A round up of the top stories as chosen by the CJS Team.
Monday 28 February
Countryside champions, the Campaign to Protect Rural England (CPRE) have labelled the consultation process for High Speed 2 announced today [Monday] as a complete train wreck. The charity describes the consultation as a head-on collision between Government plans to develop national infrastructure and its proposals to give power back to people .
Ralph Smyth, Senior Transport Campaigner at CPRE, says: “The Government has been so focused on trying to catch up and overtake the French on High Speed Rail, that they have failed to ensure the public get their fair say.
The Government has today (Monday 28 February 2011) announced its preference for a phased transfer of state-owned waterways in England and Wales into the planned new waterway charity, with British Waterways’ canals and rivers moving in 2012 and the Environment Agency (EA) navigations moving in 2015. The decision is intended to ensure that sufficient funding can be found to enable the charity to take on the liabilities associated with the EA navigations from the start of the next Spending Review.
The decision is intended to ensure that sufficient funding can be found to enable the charity to take on the liabilities associated with the EA navigations from the start of the next Spending Review
Work will begin this week (2 March) to remove a highly invasive water plant from a loch of international importance for its wildlife.
The ecology of Loch Flemington near Nairn is under threat from invasion by the non-native aquatic plant New Zealand Pigmyweed.
The loch is designated as a Special Protection Area (SPA) and is an internationally important breeding site for Slavonian grebe and a range of other rare indigenous plants and animals. However, grebes have not bred there since 2001 and many of the loch's other inhabitants have suffered due to nutrient pollution and the non-native pigmyweed.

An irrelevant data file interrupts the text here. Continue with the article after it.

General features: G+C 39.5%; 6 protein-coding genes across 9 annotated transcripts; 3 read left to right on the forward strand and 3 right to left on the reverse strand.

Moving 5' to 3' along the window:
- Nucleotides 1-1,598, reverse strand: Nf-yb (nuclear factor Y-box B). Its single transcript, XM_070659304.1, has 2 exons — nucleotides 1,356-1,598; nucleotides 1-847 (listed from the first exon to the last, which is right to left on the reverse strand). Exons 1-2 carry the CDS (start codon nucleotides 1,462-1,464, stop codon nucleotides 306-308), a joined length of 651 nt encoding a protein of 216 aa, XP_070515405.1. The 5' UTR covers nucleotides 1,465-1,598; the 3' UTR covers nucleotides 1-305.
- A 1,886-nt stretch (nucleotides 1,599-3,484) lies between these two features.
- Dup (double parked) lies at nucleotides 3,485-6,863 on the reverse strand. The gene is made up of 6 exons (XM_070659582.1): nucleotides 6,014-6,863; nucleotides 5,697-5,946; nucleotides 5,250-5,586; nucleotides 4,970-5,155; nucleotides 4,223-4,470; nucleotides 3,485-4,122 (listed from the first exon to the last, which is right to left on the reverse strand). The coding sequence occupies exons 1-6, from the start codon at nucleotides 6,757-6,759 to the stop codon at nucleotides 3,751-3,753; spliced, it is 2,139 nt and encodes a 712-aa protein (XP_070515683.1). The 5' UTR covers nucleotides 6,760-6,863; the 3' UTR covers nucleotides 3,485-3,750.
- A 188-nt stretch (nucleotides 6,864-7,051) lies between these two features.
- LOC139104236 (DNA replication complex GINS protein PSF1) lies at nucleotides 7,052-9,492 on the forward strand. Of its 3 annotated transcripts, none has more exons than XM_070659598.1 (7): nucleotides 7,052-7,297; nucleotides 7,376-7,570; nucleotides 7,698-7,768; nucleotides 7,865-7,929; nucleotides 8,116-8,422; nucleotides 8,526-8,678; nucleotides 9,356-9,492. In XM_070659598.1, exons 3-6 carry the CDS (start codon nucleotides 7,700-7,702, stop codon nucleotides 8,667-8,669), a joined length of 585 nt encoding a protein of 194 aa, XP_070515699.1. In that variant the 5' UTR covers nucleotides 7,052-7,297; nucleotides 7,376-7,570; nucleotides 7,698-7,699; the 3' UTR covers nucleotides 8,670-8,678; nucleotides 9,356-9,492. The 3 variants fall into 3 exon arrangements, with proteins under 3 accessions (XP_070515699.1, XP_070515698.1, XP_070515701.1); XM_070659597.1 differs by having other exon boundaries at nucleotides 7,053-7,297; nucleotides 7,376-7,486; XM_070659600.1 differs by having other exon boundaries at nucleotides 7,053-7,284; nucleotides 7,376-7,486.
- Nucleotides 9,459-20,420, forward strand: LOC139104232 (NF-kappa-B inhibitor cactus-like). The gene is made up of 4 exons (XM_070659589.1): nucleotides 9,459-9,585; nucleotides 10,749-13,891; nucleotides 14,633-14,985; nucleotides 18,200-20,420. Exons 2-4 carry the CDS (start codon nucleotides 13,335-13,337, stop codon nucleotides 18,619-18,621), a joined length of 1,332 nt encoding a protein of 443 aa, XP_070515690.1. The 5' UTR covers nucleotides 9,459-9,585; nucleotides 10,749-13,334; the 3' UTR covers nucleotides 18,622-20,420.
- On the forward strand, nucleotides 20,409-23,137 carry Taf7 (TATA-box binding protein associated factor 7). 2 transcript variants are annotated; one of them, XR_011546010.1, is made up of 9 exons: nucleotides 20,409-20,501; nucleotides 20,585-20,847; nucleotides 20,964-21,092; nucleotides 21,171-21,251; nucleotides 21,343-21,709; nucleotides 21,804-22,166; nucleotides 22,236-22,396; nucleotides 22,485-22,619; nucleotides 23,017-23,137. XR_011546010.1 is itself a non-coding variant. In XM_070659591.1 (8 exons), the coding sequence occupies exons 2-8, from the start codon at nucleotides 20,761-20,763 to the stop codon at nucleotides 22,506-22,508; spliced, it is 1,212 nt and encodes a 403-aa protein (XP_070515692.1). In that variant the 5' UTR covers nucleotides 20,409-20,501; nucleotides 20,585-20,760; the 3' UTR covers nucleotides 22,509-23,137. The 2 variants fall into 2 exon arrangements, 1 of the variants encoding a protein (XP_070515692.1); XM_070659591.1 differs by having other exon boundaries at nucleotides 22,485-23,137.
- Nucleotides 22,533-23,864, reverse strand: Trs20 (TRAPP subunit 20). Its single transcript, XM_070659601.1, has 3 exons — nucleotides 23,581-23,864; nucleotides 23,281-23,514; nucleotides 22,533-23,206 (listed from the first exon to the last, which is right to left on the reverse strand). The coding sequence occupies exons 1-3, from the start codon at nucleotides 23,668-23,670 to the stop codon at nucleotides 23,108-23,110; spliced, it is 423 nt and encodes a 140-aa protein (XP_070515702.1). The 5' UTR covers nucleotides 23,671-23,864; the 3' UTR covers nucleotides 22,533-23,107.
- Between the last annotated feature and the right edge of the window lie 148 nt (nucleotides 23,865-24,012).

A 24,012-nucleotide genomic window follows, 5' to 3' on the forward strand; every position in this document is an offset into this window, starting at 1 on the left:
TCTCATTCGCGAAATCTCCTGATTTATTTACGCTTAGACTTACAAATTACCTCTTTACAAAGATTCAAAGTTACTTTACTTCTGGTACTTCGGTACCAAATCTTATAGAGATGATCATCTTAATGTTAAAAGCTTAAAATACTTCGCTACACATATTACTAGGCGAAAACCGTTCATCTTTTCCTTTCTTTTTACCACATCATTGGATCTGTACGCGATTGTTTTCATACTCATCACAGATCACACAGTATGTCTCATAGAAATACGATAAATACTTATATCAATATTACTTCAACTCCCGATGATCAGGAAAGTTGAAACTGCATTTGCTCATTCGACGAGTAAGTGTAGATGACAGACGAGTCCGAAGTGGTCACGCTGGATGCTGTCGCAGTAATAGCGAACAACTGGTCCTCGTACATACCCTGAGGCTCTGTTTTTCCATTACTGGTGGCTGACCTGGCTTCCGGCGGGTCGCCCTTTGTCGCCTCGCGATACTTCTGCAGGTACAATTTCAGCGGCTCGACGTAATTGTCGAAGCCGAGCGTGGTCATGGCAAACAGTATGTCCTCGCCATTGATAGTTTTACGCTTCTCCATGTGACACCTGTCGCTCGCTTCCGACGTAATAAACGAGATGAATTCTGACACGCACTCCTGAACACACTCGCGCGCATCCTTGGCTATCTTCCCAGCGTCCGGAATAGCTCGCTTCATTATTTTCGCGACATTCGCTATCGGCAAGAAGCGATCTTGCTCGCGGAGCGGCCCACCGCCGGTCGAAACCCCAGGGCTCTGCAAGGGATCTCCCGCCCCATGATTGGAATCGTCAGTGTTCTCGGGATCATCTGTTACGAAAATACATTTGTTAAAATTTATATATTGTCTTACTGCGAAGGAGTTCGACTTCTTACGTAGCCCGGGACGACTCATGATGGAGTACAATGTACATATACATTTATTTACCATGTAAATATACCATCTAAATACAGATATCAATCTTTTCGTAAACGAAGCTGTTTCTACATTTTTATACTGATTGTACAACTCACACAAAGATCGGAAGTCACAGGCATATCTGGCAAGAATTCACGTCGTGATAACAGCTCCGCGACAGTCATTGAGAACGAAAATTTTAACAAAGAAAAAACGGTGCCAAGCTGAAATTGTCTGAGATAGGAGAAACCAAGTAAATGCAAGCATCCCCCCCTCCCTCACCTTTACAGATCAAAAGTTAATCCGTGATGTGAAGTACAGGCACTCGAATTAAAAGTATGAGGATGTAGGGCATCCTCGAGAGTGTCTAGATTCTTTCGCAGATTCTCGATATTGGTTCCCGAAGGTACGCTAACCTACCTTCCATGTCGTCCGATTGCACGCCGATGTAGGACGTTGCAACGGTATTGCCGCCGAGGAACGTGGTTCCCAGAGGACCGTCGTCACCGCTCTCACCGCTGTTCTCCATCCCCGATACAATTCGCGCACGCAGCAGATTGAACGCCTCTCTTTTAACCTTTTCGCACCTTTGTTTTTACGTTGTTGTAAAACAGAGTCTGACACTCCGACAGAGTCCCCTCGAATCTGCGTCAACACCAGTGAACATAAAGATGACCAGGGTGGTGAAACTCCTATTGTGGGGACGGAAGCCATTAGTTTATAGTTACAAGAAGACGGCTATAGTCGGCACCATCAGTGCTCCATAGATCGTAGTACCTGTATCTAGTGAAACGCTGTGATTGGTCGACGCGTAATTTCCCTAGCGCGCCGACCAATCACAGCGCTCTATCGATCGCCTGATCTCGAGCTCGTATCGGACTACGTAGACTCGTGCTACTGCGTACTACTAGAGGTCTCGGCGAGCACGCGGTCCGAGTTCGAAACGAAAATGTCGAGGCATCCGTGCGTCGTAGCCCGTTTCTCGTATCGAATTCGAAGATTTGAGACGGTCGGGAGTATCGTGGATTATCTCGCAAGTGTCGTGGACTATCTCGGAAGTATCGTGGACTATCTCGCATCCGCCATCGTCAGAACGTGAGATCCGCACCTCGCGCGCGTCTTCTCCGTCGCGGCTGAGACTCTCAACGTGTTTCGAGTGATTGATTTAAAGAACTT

Tuesday 1 March
New ambitious plans to help build a stronger green government were announced by Deputy Prime Minister Nick Clegg and Environment Secretary Caroline Spelman today (28/2/11).
The Mainstreaming Sustainable Development package will guarantee that Government policies have been ‘sustainability-proofed’ – by making sure they help to deliver sustainable economic growth, improve our quality of life and protect our natural environment now and for future generations.
Action to contain two serious tree diseases found in park in Scotland
- Forestry Commisison Scotland
- Forestry Commisison Scotland
Forestry Commission Scotland is working with West Dunbartonshire Council to remove dying trees from Balloch Castle Country Park.
Lawson’s cypress trees, yew trees and rhododendron at the park have been found to be infected by three different organisms from the Phytophthora family of pathogens. The fungus-like organisms cause plant diseases and two of them are quarantine organisms requiring statutory action to control them.
Roddie Burgess, Head of the Forestry Commission’s Plant Health Service, said,
“We were alerted to this in 2010 and we’ve been working with West Dunbartonshire Council to limit the spread of the two quarantine organisms, Phytophthora lateralis and Phytophthora ramorum.